41 Megapixel Micro Four Thirds Sensor

Posted Jun. 4th, 2022 by Daniel J. Cox

A 41 megapixel micro four thirds sensor could be the new technology I’ve been hoping for to replace the ones made by Sony. One of several problems with current MFT technology is Sony builds the sensors. Sony has no incentive to make a better micro four thirds sensor. Why would they create something that would compete with their full-frame and APS-C cameras? Like I said, no incentive.

Gigajot technology to the rescue?

A company from California, Gigajot Technology, may have the answer. They’re a company outside the camera industry, so they don’t have their own cameras to protect. From this recent news release, Gigajot has a new sensor that’s 41 megapixels with drastically better low light performance.

Gigajot GJ04122 Sensor

Specific details

PRNewswire describes the new sensor as,The 41 Megapixel GJ04122 sensor, which was funded in part by the National Science Foundation SBIR Program, utilizes a 2.2-micron pixel and has a read noise of only 0.35 electrons, which is significantly lower than state-of-the-art pixels of similar size. The sensor is capable of photon counting and photon number resolving up to its top speed of 30 frames per second at full resolution. The high resolution and the extremely low read noise provide flexibility for binning and additional post-processing while maintaining a read noise that is still lower than native lower resolution sensors. While pushing the limits of low light imaging, the GJ04122 sensor also offers an impressive single-exposure dynamic range of 95 dB by utilizing Gigajot’s patented high dynamic range pixel“.

Small size, large megapixels for cell phones too

There seems to be a lot going on in the small sensor world. Sony predicted recently that cell phone images will surpass traditional interchangeable lens camera photos by 2024. Yep, you heard that right. You can read more about that prediction on Petapixel. Add to that a recent story about Samsung testing a new cell phone sensor that is 200 megapixels, and you begin to think real photography may be on borrowed time.

Not sure where this is all going

Cell phone camera discussions with other photographers is typically about cell phone form factor. Most of us believe that until a cell phone has a different form factor, traditional cameras will have a place. But who knows? One thing I’ve learned in over 40+ years of photography, I don’t ever use the word Never.

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There are 11 comments on this post…
  1. Carl turnerOn May. 29th, 2023 (9 months ago)

    I went back to nikon from micro four thirds with regrets the weight difference is unreal i only swaped for more mp detail a bigger sensor i would go back asap

  2. PaulOn Sep. 2nd, 2022

    That’s not completely right. There are 80million photodiodes, but the CFA has only 20million effective RGB sites, so it’s not possible to get a colour image greater than 20Mp. This is a design feature of the sensor, not an implementation decision of Olympus.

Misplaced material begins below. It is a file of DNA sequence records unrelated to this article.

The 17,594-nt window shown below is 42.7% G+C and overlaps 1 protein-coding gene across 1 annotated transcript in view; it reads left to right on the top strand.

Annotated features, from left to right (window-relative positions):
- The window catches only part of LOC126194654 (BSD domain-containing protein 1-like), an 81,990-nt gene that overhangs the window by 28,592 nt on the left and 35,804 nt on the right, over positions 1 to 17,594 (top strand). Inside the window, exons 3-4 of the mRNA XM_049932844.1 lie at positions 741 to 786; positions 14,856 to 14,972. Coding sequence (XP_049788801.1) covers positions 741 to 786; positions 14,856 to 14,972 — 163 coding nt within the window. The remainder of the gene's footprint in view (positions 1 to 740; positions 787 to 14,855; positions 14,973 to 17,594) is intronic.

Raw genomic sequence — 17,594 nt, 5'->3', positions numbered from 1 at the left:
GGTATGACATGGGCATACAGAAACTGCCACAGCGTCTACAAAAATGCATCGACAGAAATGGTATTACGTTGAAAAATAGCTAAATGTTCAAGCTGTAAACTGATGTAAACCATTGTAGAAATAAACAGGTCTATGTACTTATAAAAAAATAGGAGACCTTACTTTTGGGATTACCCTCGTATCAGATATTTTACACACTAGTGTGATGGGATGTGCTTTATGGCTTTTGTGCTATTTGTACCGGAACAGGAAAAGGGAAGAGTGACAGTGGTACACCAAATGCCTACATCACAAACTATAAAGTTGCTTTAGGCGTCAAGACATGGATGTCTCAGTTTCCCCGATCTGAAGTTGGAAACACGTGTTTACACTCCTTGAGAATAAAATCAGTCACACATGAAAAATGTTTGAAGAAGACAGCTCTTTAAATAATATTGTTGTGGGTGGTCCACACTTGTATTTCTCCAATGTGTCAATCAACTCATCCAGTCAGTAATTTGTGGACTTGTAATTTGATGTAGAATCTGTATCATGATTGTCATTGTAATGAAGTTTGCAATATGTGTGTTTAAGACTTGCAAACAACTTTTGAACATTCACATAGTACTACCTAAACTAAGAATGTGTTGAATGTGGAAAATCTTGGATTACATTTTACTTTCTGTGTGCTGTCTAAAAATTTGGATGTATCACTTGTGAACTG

3. Ian ParrOn Jun. 18th, 2022

    There’s a good overview of Quad Bayer and Quad Pixel AF architectures (the OM-1 sensor has Quad Pixel AF) here on DP Review:


    So the sensor has 80 million photodiodes but 20 million effective pixels.

    • Portrait of Daniel J. Cox

      Daniel J. CoxOn Jun. 20th, 2022

      Thanks for this Ian. Will take a look.

  4. Arthur KornienkoOn Jun. 9th, 2022

    The OM-1 Image Sensor is a stacked BSI Live MOS Sensor with the number of effective pixels being approx. 20.4 Million. It is not an 80 Megapixel sensor.

  5. Arthur KornienkoOn Jun. 9th, 2022

    The OM-1 Image Sensor is a stacked BSI Live MOS Sensor with the number of effective pixels being approx. 20.4 Million.

  6. Daniel McCaughanOn Jun. 8th, 2022

    Some company in the scientific image business might! I suspect it is very expensive right now!

  7. Luis Bravo PereiraOn Jun. 8th, 2022

    The OM-1 sensor it is already a 80 Megapixel sensor, but Olympus decided to combine pixels 4×4 and use them for phase detect AF and low signal to noise ratio.

    • Portrait of Daniel J. Cox

      Daniel J. CoxOn Jun. 8th, 2022

      Sounds interesting. Any chance you have more info like a webpage or brochure to give me more details on what you’re suggesting?

  8. Brian MillerOn Jun. 7th, 2022

    I think the big difference between cell phones and traditional cameras is optics. Smaller form factor sensors will catch up, but you can’t put a super telephoto on a cell phone, with the same image quality. These technology developments are exciting, but there will always be differences between the markets they serve.

  9. I wish that some American company would make a good Astro camera utilizing this chipOn Jun. 7th, 2022

    I wish that some American company would make a good Astro camera utilizing this chip

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